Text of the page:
Christmas foods that are toxic to dogs

Everybody loves Christmas! It’s a time to put up decorations, give each other gifts and overindulge in all sorts of delicious treats.

For your pet dog though, snacking on the wrong types of Christmas treats can do more than just pack on the pounds, but can cause severe toxic reactions, irreversible damage to their health and in the worst cases, even death. Human food is meant for humans and your dog’s digestive system just isn’t built to process some of the things we eat.

Don’t be caught off guard this Christmas by offering your dog a bite of your Christmas treats. Familiarize yourself with our checklist of the most toxic human Christmas foods for your dog, and they will thank you for it in the long run:


Delicious to humans, and also to dogs, but be sure to keep it out of their way. Chocolate contains theobromine; a stimulant that is toxic to dogs and can result in kidney failure, heart damage and damage to the central nervous system. Signs of poisoning include vomiting, diarrhea, restlessness, hyperactivity and seizures.

Commonly found in:
Cakes, cookies, candy and in its pure form, wrapped and under Christmas trees where naughty dogs can sniff it out!

Grapes (and raisins)

While the active ingredient that causes toxicity is unknown, grapes and raisins are highly dangerous to your dog. Just one grape or raisin can result in severe liver damage and kidney failure.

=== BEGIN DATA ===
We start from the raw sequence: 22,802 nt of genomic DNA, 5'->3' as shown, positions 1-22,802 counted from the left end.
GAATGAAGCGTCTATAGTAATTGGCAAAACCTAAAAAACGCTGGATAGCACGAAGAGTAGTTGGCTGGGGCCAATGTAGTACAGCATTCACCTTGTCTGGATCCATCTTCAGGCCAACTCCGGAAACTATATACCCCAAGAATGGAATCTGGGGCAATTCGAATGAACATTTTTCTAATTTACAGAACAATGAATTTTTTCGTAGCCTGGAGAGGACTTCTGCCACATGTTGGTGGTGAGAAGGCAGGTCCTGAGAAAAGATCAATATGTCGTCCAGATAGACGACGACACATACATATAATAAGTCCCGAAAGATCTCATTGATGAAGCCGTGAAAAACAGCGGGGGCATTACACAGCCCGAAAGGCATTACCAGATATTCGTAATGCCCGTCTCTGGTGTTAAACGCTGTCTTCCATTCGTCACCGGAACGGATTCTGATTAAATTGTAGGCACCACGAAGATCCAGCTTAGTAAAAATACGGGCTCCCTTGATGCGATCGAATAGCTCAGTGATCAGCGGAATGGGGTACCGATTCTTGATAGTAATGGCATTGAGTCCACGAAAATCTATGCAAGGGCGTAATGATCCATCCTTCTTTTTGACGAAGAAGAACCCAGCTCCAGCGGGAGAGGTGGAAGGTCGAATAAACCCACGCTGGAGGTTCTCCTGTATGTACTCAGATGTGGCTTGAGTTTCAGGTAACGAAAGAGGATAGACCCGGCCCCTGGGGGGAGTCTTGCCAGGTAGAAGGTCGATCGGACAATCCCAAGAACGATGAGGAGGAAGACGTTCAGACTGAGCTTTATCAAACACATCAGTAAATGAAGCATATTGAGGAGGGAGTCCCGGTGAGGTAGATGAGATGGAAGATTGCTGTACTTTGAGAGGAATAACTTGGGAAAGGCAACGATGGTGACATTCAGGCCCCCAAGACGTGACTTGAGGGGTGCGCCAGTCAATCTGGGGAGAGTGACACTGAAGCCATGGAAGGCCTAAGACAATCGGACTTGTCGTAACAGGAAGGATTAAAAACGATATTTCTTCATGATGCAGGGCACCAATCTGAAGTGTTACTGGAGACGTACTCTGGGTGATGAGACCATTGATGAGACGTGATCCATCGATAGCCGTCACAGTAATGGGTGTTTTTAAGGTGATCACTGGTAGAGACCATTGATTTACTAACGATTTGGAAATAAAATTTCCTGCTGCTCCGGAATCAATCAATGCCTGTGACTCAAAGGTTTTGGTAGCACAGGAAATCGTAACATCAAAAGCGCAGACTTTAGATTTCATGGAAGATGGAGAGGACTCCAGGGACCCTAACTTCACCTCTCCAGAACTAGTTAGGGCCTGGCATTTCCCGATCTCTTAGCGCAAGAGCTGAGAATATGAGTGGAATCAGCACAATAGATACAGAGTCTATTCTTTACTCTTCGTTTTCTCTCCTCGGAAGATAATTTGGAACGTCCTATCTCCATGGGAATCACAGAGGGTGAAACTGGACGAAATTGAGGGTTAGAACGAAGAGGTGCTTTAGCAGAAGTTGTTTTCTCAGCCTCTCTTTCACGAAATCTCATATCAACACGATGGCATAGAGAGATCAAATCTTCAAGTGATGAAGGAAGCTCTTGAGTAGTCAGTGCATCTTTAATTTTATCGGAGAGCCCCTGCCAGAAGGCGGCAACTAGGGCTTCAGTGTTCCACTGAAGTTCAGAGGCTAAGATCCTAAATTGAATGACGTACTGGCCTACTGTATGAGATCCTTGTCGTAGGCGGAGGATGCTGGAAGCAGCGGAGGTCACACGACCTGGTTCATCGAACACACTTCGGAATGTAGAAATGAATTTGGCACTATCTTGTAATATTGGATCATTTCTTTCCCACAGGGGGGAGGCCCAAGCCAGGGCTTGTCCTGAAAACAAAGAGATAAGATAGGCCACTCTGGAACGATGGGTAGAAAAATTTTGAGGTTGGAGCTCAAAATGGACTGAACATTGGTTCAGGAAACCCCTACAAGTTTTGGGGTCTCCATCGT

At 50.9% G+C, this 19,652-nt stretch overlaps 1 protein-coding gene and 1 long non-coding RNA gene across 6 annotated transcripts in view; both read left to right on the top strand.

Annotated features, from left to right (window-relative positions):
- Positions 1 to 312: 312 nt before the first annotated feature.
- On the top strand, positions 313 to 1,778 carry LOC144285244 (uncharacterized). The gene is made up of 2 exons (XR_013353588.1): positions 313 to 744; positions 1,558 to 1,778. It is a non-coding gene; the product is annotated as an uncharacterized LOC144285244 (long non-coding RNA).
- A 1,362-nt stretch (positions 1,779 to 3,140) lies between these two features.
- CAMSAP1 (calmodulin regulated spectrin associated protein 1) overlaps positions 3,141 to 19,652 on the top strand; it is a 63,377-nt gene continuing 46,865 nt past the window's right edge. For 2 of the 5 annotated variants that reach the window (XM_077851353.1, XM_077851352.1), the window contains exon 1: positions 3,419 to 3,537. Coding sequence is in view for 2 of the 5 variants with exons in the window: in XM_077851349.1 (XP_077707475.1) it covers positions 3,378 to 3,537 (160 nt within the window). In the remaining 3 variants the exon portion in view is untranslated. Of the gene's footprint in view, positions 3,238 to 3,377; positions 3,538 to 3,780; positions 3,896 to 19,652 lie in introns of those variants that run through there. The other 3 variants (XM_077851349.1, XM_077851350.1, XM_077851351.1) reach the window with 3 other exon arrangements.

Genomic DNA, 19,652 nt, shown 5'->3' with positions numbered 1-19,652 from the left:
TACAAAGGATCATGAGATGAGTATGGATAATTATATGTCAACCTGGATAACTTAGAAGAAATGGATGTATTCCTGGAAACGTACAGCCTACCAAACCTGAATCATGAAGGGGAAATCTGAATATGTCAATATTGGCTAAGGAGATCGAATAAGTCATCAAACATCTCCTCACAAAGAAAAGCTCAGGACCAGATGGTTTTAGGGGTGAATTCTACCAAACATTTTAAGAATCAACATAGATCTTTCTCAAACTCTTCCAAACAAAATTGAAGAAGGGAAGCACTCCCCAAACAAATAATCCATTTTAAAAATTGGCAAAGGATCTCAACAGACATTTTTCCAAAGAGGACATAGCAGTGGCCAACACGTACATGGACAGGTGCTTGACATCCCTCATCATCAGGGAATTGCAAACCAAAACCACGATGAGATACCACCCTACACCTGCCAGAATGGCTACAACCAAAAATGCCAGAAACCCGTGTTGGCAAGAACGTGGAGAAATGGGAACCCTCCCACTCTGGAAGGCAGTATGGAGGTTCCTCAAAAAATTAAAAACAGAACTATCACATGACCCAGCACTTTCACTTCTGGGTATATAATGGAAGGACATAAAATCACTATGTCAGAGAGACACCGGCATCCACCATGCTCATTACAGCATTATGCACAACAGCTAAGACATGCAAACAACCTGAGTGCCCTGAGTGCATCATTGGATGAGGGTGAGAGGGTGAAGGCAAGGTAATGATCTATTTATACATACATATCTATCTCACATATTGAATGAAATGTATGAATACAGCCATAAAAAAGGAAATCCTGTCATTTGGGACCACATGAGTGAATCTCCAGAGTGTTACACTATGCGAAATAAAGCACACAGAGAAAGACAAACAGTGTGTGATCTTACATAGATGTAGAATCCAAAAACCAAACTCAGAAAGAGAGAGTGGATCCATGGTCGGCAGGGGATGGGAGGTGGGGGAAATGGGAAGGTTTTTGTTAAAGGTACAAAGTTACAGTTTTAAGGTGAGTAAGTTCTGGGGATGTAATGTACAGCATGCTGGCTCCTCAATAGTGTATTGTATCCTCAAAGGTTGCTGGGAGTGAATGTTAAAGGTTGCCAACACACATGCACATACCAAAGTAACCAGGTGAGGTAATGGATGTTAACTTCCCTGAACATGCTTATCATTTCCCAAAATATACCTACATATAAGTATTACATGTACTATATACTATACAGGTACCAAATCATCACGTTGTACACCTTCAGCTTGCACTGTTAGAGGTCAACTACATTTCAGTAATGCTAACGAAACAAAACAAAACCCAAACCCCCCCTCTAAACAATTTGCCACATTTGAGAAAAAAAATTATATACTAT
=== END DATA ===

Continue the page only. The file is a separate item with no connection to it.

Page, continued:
Commonly found in:
Mince pies, breakfast cereals, desserts and puddings, fruit breads, pastries, fruit juice.


Even in small doses, alcohol can seriously harm your dog. Aside from the ‘human’ type effects, such as intoxication, sickness and diarrhea, alcohol can lead to irreparable central nervous system damage, coma and death.

Commonly found in:
It’s pure form, but also in certain extracts (vanilla extract is 35%ABV, for example), medicines and even mouthwash.

Onion and garlic

Whether dry, raw or cooked, these are particularly toxic to dogs and can cause extreme gastrointestinal irritation and damage to red blood cells. This is one to be particularly vigilant about as damage is not always evident until a few days after consumption.

Commonly found in:
Stuffing, meatloaf, left overs, sauces and gravies.

Macadamia nuts

Another toxic food to dogs, which can result in damage to your dog’s muscles and central nervous system within just 12 hours; indicated by weakness, panting, vomiting, tremors and swollen limbs.

Commonly found in:
It’s pure form, and added to cakes, cookies and other treats.

Artificial sweetener (Xylitol)

Ingestion of artificial sweeteners can send your dog into hypoglycemia, which is linked to both liver failure and blood clotting disorders. Even small amounts can be extremely dangerous and require immediate veterinary attention.

Commonly found in:
Many ‘sugar-free’, ‘diet’, low-calorie or ‘diabetic’ foods contain sweeteners and should be kept out of your dog’s reach.

So what foods are safe for my dog?

Quite simply, human food should be kept for humans. If you want to give your dog a Christmas treat that you know is safe, then avoid the foods you would eat and choose our Himalayan Mountain Dog Chews or Premium Chicken Jerky Dog Treats instead. These are all natural, contain dog-safe ingredients and are made from nothing that will harm your dog.

As a final word of caution, dogs can be sneaky thieves when it comes to the kitchen and they will often help themselves to your food without permission. If you have any doubt whatsoever that your dog has eaten one of the foods in our checklist, please take them to your veterinarian immediately.